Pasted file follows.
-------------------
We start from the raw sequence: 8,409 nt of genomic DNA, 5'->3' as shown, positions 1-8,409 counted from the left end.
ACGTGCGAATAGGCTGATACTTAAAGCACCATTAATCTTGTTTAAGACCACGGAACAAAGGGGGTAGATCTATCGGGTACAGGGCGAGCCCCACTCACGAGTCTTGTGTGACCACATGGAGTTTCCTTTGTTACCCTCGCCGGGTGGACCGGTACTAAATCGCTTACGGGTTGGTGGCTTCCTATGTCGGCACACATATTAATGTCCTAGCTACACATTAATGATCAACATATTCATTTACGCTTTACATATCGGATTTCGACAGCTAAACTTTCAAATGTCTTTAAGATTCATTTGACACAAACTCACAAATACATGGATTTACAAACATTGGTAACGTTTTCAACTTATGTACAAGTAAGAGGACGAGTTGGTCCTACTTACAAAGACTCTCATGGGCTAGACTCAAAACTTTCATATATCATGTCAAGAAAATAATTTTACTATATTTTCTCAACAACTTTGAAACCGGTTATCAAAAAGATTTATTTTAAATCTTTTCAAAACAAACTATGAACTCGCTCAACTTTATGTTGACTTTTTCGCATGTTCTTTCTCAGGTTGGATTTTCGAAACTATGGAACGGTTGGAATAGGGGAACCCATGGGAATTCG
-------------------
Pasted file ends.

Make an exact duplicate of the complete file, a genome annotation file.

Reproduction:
We start from the raw sequence: 8,409 nt of genomic DNA, 5'->3' as shown, positions 1-8,409 counted from the left end.
ACGTGCGAATAGGCTGATACTTAAAGCACCATTAATCTTGTTTAAGACCACGGAACAAAGGGGGTAGATCTATCGGGTACAGGGCGAGCCCCACTCACGAGTCTTGTGTGACCACATGGAGTTTCCTTTGTTACCCTCGCCGGGTGGACCGGTACTAAATCGCTTACGGGTTGGTGGCTTCCTATGTCGGCACACATATTAATGTCCTAGCTACACATTAATGATCAACATATTCATTTACGCTTTACATATCGGATTTCGACAGCTAAACTTTCAAATGTCTTTAAGATTCATTTGACACAAACTCACAAATACATGGATTTACAAACATTGGTAACGTTTTCAACTTATGTACAAGTAAGAGGACGAGTTGGTCCTACTTACAAAGACTCTCATGGGCTAGACTCAAAACTTTCATATATCATGTCAAGAAAATAATTTTACTATATTTTCTCAACAACTTTGAAACCGGTTATCAAAAAGATTTATTTTAAATCTTTTCAAAACAAACTATGAACTCGCTCAACTTTATGTTGACTTTTTCGCATGTTCTTTCTCAGGTTGGATTTTCGAAACTATGGAACGGTTGGAATAGGGGAACCCATGGGAATTCG